CQC regulations

A manager doing paperwork


We can help you meet Care Quality Commission (CQC) fundamental standards, prepare for your next inspection and improve your service.

Your staff are your most valuable resource and are vital to the quality of care and support you provide, so it’s important that you recruit the right people, develop and lead them effectively. Getting this right can help you achieve a positive CQC rating, improving your reputation with the public, customers and commissioners.

Our expert advice and support can help you understand what the CQC are looking for during inspection regarding your recruitment and retention, learning and development and leadership and management, and how you can collect the right evidence and information to best demonstrate this.

If you’re a new provider and want to know how we can support you, visit our 'Opening a new care organisation' page.

You can read more about what the CQC do and their handbooks to help on their website here.

Download our free practical tools and resources

  • Our Good and outstanding care guide brings together recommendations and tips from organisations who’ve been rated as good or outstanding to help you think about what you can do to secure or maintain this rating.
  • Our ‘Recommendations for CQC providers guide explains what the CQC expects to see regarding your leaders and managers, recruitment and retention, induction and learning and development. It links to the products and services we have to help you. We updated this guide in Summer 2018. 

    If you’re a new service or manager, this guide is a good place to start. If you’re an experienced service or manager it’s a good reminder of the useful resources we have.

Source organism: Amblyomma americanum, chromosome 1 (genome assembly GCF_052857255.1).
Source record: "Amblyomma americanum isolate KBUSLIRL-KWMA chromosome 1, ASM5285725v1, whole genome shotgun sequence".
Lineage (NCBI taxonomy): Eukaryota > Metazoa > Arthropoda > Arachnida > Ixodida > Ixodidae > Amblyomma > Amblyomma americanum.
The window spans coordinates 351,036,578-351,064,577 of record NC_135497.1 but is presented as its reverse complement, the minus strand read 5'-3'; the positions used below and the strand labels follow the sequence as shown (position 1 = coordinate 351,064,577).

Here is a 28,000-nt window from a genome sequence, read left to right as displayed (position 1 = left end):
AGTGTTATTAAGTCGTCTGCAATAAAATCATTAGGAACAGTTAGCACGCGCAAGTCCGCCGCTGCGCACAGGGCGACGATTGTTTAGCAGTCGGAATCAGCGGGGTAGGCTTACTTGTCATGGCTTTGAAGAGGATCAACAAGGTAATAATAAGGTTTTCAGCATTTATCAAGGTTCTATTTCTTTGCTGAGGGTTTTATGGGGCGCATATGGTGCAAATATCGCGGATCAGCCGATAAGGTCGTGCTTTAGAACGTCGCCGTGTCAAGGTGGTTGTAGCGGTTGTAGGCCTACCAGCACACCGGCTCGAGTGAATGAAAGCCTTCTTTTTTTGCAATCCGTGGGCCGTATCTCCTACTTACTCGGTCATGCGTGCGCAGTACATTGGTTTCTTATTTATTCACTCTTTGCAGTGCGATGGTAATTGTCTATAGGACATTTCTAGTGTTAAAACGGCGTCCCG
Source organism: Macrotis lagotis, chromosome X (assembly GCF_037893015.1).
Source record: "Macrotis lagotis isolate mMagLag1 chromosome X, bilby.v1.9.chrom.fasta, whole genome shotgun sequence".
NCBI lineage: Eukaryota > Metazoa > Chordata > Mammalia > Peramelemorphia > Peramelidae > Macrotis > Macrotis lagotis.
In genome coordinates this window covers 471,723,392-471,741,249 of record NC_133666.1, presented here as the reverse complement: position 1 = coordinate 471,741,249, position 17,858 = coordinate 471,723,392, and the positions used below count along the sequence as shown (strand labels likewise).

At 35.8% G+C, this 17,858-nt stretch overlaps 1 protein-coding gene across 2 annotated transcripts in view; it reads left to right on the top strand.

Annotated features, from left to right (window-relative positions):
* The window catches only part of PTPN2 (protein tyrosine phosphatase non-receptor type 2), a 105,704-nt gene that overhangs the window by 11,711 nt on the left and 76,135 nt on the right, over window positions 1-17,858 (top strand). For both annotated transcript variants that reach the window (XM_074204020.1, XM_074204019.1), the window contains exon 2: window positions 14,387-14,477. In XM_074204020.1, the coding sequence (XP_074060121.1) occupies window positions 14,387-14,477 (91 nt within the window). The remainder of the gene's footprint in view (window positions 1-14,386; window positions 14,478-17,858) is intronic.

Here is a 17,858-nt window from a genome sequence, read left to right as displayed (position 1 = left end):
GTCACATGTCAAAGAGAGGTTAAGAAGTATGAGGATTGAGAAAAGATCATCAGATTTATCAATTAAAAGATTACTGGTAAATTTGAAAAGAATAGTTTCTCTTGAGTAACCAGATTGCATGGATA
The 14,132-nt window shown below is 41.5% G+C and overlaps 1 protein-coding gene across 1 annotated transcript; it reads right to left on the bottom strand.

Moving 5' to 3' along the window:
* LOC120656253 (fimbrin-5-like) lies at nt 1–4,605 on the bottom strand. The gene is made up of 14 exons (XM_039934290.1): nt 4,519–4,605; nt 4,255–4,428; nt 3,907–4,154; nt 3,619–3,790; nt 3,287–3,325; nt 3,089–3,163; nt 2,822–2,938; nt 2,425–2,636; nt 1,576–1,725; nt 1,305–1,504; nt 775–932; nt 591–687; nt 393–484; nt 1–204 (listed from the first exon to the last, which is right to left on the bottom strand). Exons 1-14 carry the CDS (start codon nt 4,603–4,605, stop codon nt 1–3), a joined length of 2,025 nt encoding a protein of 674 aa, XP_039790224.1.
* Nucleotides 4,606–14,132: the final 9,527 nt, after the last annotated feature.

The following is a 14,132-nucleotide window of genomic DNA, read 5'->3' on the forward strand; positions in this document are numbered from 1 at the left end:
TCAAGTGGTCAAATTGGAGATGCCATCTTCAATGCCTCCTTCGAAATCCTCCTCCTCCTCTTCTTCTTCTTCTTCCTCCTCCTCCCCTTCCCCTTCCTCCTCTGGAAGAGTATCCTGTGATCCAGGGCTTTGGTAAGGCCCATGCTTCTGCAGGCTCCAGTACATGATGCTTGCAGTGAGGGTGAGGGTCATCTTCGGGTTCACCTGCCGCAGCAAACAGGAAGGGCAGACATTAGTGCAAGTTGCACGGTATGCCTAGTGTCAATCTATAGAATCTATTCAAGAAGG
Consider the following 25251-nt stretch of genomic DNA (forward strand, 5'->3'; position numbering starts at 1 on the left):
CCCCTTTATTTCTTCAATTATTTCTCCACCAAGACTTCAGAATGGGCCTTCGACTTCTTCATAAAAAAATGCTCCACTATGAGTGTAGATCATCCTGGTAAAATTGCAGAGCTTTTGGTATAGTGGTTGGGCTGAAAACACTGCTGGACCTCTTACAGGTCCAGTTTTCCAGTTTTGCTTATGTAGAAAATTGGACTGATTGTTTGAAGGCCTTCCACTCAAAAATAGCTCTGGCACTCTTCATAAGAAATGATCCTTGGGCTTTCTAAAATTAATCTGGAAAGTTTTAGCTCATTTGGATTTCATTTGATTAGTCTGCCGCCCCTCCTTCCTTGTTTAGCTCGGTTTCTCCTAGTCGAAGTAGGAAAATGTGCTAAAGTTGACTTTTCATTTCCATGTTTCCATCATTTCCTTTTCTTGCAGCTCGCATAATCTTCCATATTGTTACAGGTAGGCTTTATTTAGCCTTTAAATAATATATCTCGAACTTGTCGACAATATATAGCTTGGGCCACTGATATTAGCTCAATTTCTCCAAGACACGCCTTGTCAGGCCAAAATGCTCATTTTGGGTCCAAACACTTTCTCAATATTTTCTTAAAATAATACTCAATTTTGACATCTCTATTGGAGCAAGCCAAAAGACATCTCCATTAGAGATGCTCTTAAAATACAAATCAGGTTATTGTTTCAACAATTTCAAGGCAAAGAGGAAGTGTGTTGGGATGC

• Care Improvement Works is an online collection of guides, practical tools and learning materials from across the sector (including the National Institute for Health and Care Excellence (NICE) and the Social Care Institute for Excellence (SCIE)) to help you improve in specific areas of your inspection. 

    The resources are split up into each area of CQC inspection so it’s easy to find what you need.

What they do

The CQC is the independent regulator of health and adult social care in England. Currently 64% of care service providers in England are registered with the CQC. This includes:

  • care home services with nursing
  • care home services without nursing
  • specialist college services
  • domiciliary care services
  • extra care housing services
  • shared lives
  • supported living services
  • hospice services
  • hospice services at home.

Most providers require a Registered Manager who is responsible for the quality of care that is provided by the service.  Only the CQC can decide who is appropriate to be a Registered Manager but Skills for Care resources explain what qualifications are usually accepted. 

Provider handbooks

The CQC products a range of guidance and their provider handbooks explain more about how they regulate, inspect and rate adult social care services.  Their Provider Guides are aimed at different types of services and can be accessed from the CQC website here.

Registering with CQC

If you’re setting up a new care organisation in England or changing an existing service you need to contact the CQC to see if your service has to be registered.  You can do this via the Care Quality Commission website or Helpline 03000 616161.

Services in England cannot start delivering regulated care services until CQC approval has been granted, a process that can take a number of weeks, sometimes months to achieve.  If you do not have to register with the CQC it is still considered good practice to meet their regulations.

If you’re based in other parts of the UK, you may wish to contact The Care Council for WalesThe Scottish Social Services Council and the Northern Ireland Social Care Council.

The Whistleblowing Helpline’s publication Raising Concerns at Work: Whistleblowing Guidance for Workers and Employers in Health and Social Care includes information about:

  • the importance of whistleblowing as an early warning system of problems
  • an outline of whistleblowing legislation (the Public Interest Disclosure Act 1998)
  • a flowchart of the whistleblowing process
  • top tips for workers who wish to raise concerns, and sources of advice and support for them
  • top tips for operational managers to respond positively when staff raise concerns
  • case studies of good practice, frequently asked questions, and further information and links.

To download the guidance click here.